12. Jairam Ramesh provides some insider information on the weeks and months leading up the historic 24 July 1991 budget that ushered in an era of liberalization and de-regulation in Indian industry and finance. Ramesh's appointment in the PMO gave him direct access to the plans and decisions undertaken by Narasimha Rao as well as the finance minister of the time, Manmohan Singh. The book is derived primarily from the author's notes from various meetings with officials in the PMO as well as the PM an [...]

    13. Read this book if you want to go through the step by step story of the period July to August 1991 when the actual steps to globalise Indian economy took place. There are brief glimpses of the past to build the story of why the country faced the massive balance of payment crisis in 1991 but most of the chapters focus mainly on the day to day happenings during those 2-3 months. The build up chapter is good when the author established the painful facts about Indian economy. He talks about the flowi [...]

    14. Jairam Ramesh describes the 3 months in 1991 when Indian economy changed its course, for good. Then Prime Minister PV Narsimha Rao and Finance Minister Dr Manmohan Singh made a great pair to drive Indian economy out of deep trouble. This book gives high level background on what went wrong that caused the 1991 crisis. What makes his writing more credible is that he was part of the PMO during that time and hence there is lot of personal touch to the writing.Obviously, being a loyal Congressman, he [...]

    15. Nice insight into the momentous events of June-September 1991 when Indian economy underwent its most significant course correction. Thoughtful of the author to bring out this book as next year marks the 25th anniversary of the historic 1991 budget and industrial reforms. Good page-turner filled with notes, references and newspaper clips. Credible observations on the personalities of PVN and MMS, collectively author terms both of them a jugalbandi where Foxy Rao couldn't have done much without he [...]

    16. I have always been fascinated by Narasimha Rao. I believe he has been our best prime minister (corruption allegations notwithstanding.) This book gives a sneak into what happened during the initial few months. I shudder to think what would have happened if we had defaulted. Look at where Greece is today.Understand Jairam had only a limited view of everything that was going on, but somewhere I felt it did not give a complete picture of the circumstances and the cut and thrust of the political dis [...]

    17. The book is a scholarly attempt by Jairam Ramesh and provides some very insightful details of the times, dilemmas and decisions. However, timing of the book is interesting. I cannot help but think that the book has been politically motivated and Jairam may be trying to give credit of the economic reform to Congress not just then in 1991 (which is very well accepted) but also now. There is very little doubt that Congress had some stalwarts who had deep thinking but what didn't move their agenda w [...]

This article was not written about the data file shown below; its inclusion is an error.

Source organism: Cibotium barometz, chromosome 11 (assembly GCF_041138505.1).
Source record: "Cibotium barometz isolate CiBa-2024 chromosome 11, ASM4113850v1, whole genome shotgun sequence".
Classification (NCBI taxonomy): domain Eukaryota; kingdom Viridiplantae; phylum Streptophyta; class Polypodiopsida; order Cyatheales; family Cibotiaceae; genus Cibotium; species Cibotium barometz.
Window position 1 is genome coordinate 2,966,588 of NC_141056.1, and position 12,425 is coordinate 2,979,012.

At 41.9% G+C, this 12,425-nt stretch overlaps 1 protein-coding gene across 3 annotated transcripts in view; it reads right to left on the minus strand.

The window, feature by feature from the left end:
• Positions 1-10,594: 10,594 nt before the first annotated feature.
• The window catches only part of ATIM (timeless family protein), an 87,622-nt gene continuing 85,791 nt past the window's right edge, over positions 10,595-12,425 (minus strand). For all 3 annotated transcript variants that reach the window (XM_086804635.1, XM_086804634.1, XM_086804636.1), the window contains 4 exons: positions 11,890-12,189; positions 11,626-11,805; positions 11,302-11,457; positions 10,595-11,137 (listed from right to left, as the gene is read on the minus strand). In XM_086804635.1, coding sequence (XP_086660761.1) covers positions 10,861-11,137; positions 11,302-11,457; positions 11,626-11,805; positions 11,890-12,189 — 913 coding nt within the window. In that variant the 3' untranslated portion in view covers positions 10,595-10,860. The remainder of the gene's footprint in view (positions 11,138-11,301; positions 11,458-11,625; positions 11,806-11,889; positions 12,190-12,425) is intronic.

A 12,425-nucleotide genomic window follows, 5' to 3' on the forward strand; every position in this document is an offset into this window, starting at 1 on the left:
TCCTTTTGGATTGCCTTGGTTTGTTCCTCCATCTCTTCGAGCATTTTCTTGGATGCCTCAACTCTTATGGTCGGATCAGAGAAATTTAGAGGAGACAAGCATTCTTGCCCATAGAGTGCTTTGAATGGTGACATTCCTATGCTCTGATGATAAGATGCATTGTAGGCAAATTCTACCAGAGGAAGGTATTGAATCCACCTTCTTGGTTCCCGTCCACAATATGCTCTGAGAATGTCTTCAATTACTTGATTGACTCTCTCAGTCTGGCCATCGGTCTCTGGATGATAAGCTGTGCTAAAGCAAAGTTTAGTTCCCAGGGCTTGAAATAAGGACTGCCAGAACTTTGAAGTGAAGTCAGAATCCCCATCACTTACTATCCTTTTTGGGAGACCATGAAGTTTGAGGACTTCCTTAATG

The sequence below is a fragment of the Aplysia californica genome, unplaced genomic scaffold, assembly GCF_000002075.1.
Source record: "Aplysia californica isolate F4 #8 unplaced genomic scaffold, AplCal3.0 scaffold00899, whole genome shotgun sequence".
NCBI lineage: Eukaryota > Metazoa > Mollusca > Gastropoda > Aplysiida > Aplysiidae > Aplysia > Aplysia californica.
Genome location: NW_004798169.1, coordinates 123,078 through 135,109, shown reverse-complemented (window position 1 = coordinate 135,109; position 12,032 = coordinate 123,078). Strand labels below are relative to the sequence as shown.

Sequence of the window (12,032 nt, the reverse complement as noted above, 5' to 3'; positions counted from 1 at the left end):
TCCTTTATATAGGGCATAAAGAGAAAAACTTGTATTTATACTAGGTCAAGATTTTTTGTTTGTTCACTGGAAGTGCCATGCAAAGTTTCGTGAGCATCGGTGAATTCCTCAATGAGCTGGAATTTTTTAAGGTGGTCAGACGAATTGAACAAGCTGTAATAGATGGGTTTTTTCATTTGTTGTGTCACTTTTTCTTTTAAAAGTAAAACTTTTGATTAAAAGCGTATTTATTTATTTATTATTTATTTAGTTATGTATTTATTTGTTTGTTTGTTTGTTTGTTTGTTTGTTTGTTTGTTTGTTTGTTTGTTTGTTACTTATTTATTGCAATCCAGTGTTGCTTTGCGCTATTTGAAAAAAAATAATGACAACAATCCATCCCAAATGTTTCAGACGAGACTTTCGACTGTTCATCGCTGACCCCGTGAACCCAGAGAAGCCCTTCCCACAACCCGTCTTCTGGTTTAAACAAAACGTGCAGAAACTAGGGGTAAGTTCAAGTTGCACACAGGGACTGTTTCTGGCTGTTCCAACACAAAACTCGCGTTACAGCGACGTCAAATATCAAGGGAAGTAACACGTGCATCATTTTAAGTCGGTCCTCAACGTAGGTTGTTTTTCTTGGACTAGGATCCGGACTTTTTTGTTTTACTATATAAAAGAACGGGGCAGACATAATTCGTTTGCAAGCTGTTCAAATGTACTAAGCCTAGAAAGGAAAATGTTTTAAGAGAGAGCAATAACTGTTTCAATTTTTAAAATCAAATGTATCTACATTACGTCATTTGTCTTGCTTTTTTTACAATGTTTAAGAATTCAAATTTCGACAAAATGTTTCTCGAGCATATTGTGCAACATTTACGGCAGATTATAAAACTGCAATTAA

18. Earlier i was sceptical to read this book, because i wanted to avoid reading anything sycophantic.I must say wasn't surprised. I have read a lot about India's liberalisation, and also about Manmohan Singh and PV Narsimha Rao. I was expecting a little more from this book, since this has been written by an Author who was there. But it has dissapointed me. There are so many boring Official Reports that you will just want to skip the pages.

    19. Average-ish. Thought many of the stories building up to the moment had promise, but the characters lacked depth - the book had enough material to potentially be at the level of 'Indian Summer' (which I enjoyed). Also, Ramesh's frequent, thinly veiled attempts at clearing the record and righting insignificant wrongs done to him three decades after the event were quite amusing.

    20. Apart from a much needed and decent tribute to PVN Rao for his role in 1991 crisis, the book is largely a self-boasting manual for the author. Annoying and irrelevant to the critical steps taken at those turbulent times!

    21. The Congress party's insider view of daily activities during the dreadful summer of 1991. An insightful read replete with anecdotes and newspaper articles to provide a wholistic understanding. A treat for macroeconomy enthusiasts.

    22. Not as good as I had expected. The writer seems to be pre-occupied with himself most of the time. He seems too reluctant to give even thrifty credit to PM Rao while showering extravagant on his Congress comrades.

    23. Jairam Ramesh provides an insider perspective to the 1991 financial crisis that India faced. Having read a large amount of material on the crisis, Ramesh did not have much to offer. The novelty of this book is that it shows us the decision making process which went behind the reforms.

    24. Good bookGood book on those times . PV & Singh. What a combination. But PV lost out after that. Thank god , jairam brought back the perspective

    25. An extremely disappointing attempt of self glorification by an overtly narcissistic guy I thought was an intellectual powerhouse! Hey jairam, can i have my money back?

    26. A good political narrative and insider account of the event and some perspective. But not a critical analysis, and also lacks economic narrative

    27. Well articulated. A must read if you are interested in Indian politics and want an insider take on the 1991 financial crisis that our nation averted!